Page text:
Protesters denounce Common Core standards at BR rally

Advocate staff photo by HEATHER MCCLELLAND -- Kayla Lirette, left, her husband Tyler, and Dierdra Scott, oppose the Common Core State Standards Initiative Saturday at the Louisiana Board of Elementary and Secondary Education.
Advocate staff photo by HEATHER MCCLELLAND -- Kayla Lirette, left, her husband Tyler, and Dierdra Scott, oppose the Common Core State Standards Initiative Saturday at the Louisiana Board of Elementary and Secondary Education.

More than 200 people from about a dozen parishes rallied at the state Department of Education headquarters Saturday to denounce Louisiana’s participation in the national Common Core education standards.

With passionate speeches and provocative signs, parents, teachers and former educators joined forces to express their displeasure with the Common Core State Standards Initiative at a protest spearheaded by several Facebook groups.

Common Core sets more rigorous standards with benchmarks of what students should learn in school. It’s been adopted by 44 states, including Louisiana. Florida was the 45th state, but Gov. Rick Scott on Monday ordered his state’s education department to withdraw from Common Core.

Shouts of “Stop Common Core” and “We are not misinformed” permeated throughout the group while people held signs reading “R.I.P Common Core” with a rotten apple core. Other signs read “One size does not fit all,” “Stop Commie Core” and “Bury Common Core.”

The apple analogy seen on numerous signs and pins has a dual meaning, co-organizer Terri Timmcke said. She said the apple represents the age-old relationship between teachers and students that people feel is being eaten away by the Common Core standards.

Co-organizer Mary Kass said most parents she has spoken to are disgusted with the Common Core curriculum because they have no input in it.

Several parents and speakers cited the “Louisiana Children’s Code Preamble” in state law which says, in part, that parents have the right make decisions regarding their children’s education.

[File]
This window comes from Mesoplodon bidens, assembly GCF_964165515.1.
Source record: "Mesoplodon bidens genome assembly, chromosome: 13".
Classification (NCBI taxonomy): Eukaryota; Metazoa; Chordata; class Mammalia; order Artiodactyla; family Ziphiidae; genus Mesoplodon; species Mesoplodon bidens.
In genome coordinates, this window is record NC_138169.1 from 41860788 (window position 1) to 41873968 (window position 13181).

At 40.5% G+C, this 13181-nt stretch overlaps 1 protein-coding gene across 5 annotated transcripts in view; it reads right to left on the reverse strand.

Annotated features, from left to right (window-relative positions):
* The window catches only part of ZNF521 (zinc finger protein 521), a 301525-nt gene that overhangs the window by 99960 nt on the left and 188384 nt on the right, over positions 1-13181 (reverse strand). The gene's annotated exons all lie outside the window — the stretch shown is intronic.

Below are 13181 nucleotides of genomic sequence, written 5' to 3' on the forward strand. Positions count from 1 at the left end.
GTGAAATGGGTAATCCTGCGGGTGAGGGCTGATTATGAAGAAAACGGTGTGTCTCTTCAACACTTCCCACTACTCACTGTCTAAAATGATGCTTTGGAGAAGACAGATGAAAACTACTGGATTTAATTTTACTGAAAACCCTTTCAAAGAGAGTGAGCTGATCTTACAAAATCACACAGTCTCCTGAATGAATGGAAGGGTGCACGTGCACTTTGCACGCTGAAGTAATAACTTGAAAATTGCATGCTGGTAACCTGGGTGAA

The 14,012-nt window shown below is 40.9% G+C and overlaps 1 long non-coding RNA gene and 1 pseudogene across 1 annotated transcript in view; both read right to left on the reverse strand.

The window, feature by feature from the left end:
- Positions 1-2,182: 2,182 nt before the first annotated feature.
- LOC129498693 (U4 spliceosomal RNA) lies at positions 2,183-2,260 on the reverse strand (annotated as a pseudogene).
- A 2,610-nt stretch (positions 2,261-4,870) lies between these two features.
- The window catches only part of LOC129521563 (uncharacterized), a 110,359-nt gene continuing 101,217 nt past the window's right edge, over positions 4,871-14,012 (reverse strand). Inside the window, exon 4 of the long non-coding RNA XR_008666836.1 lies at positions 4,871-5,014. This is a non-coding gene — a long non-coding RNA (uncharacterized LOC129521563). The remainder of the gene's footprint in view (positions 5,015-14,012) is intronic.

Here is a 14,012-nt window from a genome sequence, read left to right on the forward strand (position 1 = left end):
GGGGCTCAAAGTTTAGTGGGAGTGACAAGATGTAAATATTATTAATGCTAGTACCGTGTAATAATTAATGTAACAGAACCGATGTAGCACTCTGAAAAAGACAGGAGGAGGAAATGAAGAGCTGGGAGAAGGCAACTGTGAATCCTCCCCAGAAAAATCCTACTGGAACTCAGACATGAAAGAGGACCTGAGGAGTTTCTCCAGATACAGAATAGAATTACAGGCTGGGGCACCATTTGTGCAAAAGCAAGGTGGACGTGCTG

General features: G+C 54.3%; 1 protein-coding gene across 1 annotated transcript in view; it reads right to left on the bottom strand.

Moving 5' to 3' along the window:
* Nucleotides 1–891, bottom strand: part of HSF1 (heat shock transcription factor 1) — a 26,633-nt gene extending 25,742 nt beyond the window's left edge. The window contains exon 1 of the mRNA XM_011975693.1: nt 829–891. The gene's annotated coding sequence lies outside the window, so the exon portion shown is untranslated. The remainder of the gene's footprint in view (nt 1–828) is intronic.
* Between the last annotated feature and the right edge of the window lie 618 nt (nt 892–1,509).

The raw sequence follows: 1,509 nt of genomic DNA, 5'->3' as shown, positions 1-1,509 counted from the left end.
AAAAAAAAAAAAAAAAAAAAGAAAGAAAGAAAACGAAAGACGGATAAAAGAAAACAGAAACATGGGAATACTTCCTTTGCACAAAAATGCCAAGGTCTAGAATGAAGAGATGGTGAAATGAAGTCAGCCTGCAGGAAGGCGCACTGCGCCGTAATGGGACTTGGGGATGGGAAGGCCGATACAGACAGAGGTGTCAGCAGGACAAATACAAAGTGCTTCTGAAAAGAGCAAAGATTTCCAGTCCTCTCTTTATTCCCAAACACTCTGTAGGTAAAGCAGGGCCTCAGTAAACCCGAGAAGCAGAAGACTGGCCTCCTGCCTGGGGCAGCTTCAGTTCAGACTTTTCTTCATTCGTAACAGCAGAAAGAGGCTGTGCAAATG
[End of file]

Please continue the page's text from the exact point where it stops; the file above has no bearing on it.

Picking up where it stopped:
Many at the protest said they believe Common Core violates the code because it will be implemented in all schools, even Catholic schools, leaving parents no alternative besides homeschooling if they disagree with the coursework.

Kass said the people and groups she works with don’t oppose raising education standards in Louisiana but are opposed to national standardized testing and other initiatives that are key elements of Common Core.

Teachers are upset because Common Core handcuffs them as to what they can teach and how they can teach it, Kass said.

Much of the discontent stemmed from late August when parents began to notice their children coming home from school frustrated, Kass said. The parents started asking questions of the school and the teachers and learned of the Common Core curriculum, she said.

The stated objective of Common Core is to better prepare students for college or a job, but Kass disagrees with that goal.

“We want to protect the dreams of our children, we don’t just want them trained for a workforce, we want them to pursue their dreams,” Kass said.

About a dozen speakers — including state Rep. Cameron Henry, Jr., R-New Orleans, and Sara Wood, an outspoken critic of Common Core in St. Tammany Parish — offered their views on Common Core in speeches to the crowd.

Speakers cited numerous reasons why Louisiana should steer clear of Common Core, including that someone outside Louisiana is telling the state’s educators how to teach.

Henry reiterated on Saturday his promise to a bill for the 2014 legislative session to remove Louisiana from Common Core.

“Common core eliminates parental oversight and replaces it with the bureaucrats in Washington,” Henry said. “I’ve asked the governor to join all of us in passing this legislation that furthers our shared goal of insuring success for Louisiana’s children by allowing parents to continue to be the key drivers in the education of their children.”

Some protestors and speakers compared Common Core to the Affordable Care Act because they say both were implemented before the public fully understood them.

“It was snuck in the dark of night,” Joyce Linde, of the Geaux Free Tea Party of Lafayette, said before the protest.

Common Core does have several backers outside of the capitol building, including the Baton Rouge Area Chamber and Stand for Children/Louisiana.

“These standards are an opportunity to refocus K-12 education on reasoning, problem solving, perseverance, decision making, explanatory writing and other skills critical to success in a 21st Century economy,” the chamber said Thursday.